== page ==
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Mid-season draft board, pt iii: the swingmen and wrapping things up


OK, time for part iii of our run through the top college prospects in the land.  You can read part i (guards) and part ii (bigs) here and here.  With no further delay, here are the top swingmen in the land with their Hoopus scores:

  1. Evan Turner (18.32)
  2. Kyle Singler (17.745)
  3. Chase Budinger (15.527)
  4. DeJuan Summers (15.235)
  5. Tyler Smith (15.205)
  6. Danny Green (14.376)
  7. Earl Clark (13.95)

All in all this is a pretty underwhelming group of swingmen.  Turner and Singler are the only players worth thinking about in the 7-10 range that the Wolves will likely end up picking in.  (Ed. note: This post was written before Big Al went down for the season.) Turner is one of those guys who just seems to have his game together.  I'm not sure if he'll come out this year, but if he does, he has all the makings of a solid pro. 

Singler is a Dukie.  Long time readers of this site know that I would sooner have the Wolves select an inanimate object than a Dukie.  The rest of the swingmen are fairly average players with decent parts to their game to go along with big, glaring, bright red flags. 

Let's throw this thing wide open and look at the top rated players throughout all three groupings:

  1. Blake Griffin (26.827)
  2. Tyler Hansbrough (23.629)
  3. DeJuan Blair (23.405)
  4. Hasheem Thabeet (21.633)
  5. Ty Lawson (19.943)
  6. Jordan Hill (19.638)
  7. James Harden (19.4)
  8. Stephen Curry (19.123)
  9. Evan Turner (18.32)
  10. Jeff Teague (18.26)
  11. Greg Monroe (17.88)
  12. Nick Calathes (17.877)
  13. Jerome Jordan (17.766)
  14. Kyle Singler (17.745)
  15. Lee Cummard (16.88)

A few things:

  • As mentioned in pt.i, I'd like to get these numbers down to a 20 point scale.  We'll see what happens but I'll run them once again at the end of the college season and I'll compare them to players in last year's draft.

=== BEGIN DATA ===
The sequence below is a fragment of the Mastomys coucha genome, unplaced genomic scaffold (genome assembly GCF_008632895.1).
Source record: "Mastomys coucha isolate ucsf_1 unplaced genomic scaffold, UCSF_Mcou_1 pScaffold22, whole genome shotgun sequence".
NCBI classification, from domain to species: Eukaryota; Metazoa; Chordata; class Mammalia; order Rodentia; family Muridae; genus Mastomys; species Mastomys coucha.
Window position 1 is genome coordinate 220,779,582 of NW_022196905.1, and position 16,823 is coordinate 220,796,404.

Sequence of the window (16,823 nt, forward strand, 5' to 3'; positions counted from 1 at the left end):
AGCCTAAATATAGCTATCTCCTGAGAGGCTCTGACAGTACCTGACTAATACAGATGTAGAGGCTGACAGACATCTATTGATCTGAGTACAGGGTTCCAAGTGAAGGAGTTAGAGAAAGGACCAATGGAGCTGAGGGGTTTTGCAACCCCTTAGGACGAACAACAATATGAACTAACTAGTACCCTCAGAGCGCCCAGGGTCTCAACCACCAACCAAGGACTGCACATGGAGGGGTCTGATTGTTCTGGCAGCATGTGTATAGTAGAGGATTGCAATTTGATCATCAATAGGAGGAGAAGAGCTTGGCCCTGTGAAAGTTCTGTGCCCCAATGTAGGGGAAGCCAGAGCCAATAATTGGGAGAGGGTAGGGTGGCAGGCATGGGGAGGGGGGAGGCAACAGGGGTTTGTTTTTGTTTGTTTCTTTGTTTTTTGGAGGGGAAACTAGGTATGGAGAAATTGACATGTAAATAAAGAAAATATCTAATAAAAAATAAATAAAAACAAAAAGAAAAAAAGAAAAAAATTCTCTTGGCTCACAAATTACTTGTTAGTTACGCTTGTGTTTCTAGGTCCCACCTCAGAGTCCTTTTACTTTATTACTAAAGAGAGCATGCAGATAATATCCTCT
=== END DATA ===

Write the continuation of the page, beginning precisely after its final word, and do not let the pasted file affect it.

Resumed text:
• These numbers are not meant to give a 1-15 rundown of the 1st 15 picks in this year's draft.  I am in no way, shape or form suggesting that Tyler Hansbrough be selected with the #2 pick in the draft.  What I am suggesting is that his college numbers indicate that he will be a fairly solid pro and that whoever selects him late in the 1st will be getting themselves a wonderful value pick.  The Hoopus Score is simply meant to give our readers an additional tool with which to view college players who may choose to enter the 09 Draft.  Think of it as an IR filter.  You can watch college games and see what you can see within the spectrum of visible light while stats let you view things that may escape the naked eye.  Stats must be supplemented with solid scouting, personnel interviews, coaching interviews, and other assorted front office footwork (this is the Shaddy/Foye Death Match lesson).  Since we here at Hoopus do not have access to these sorts of things, and since we do not have the time to watch a ton of college ball, this is how we approach the draft. 
  • We value your input.  We posted a quality control revisit of our 08 Draft Board here.  Are we missing anyone?  Are we overlooking anybody? 

Putting everything all together, let's take a look at our pre-stats draft board (with inserted Hoopus Scores):

  1. James Harden (19.4)
  2. Blake Griffin (26.822)
  3. Jrue Holiday (11.180)
  4. Evan Turner (18.32)
  5. Hasheem Thabeet (21.633)

The Next 5: Danny Green (14.376), Earl Clark (13.95), Cole Aldrich (21.319), Stephen Curry (19.123), Ty Lawson (19.943)

Dark Horses: Nick Calathes (17.877), Ty Hansbrough (23.629), Ty Smith (15.205), Jarvis Varnado (20.242), Kyle Singler (17.745), Chase Budinger (15.527), Willie Warren (11.9)

Internationals: Ricky Rubio, Brandon Jennings, Victor Claver

Right away you may notice the 2 bolded American college players: Aldrich and Varnado.  I left them off the main board because I don't think they'll come out this year.  If they do, they will definitely deserve some attention.  Varnado is especially interesting.  His score is built on the backs of rebounding and shot blocking, which is especially interesting because I weigh each blocked shot by .5.  He's very underdeveloped offensively and physically, but he has an absolutely uncanny ability to time his leap to block shots and get rebounds.  It's really something else to watch.

Some of the names I had on my pre-stats list are going to have to come off: Danny Green, Earl Clark and Jrue Holiday don't belong in the top 5 or the next 5.  Blake Griffin clearly, clearly, clearly deserves the top spot.  Here is how I would break down the top 5 taking into consideration non-statistical issues/needs:

  1. Blake Griffin
  2. James Harden
  3. Stephen Curry
  4. Ty Lawson
  5. Hasheem Thabeet

The next 5: Jordan Hill, Evan Turner, Jeff Teague, Greg Monroe, Kyle Singler

Dark horses: Tyler Hansbrough, DeJuan Blair, Nick Calathes, Jerome Jordan, Lee Cummard

Internationals: Ricky Rubio, Brandon Jennings, Victor Claver

Well, that about wraps it up.  I'll post an updated version of this series after the college tourney wraps up and I'll compare the numbers to last year's picks.  Until then, happy speculating and let us know what you think of the list.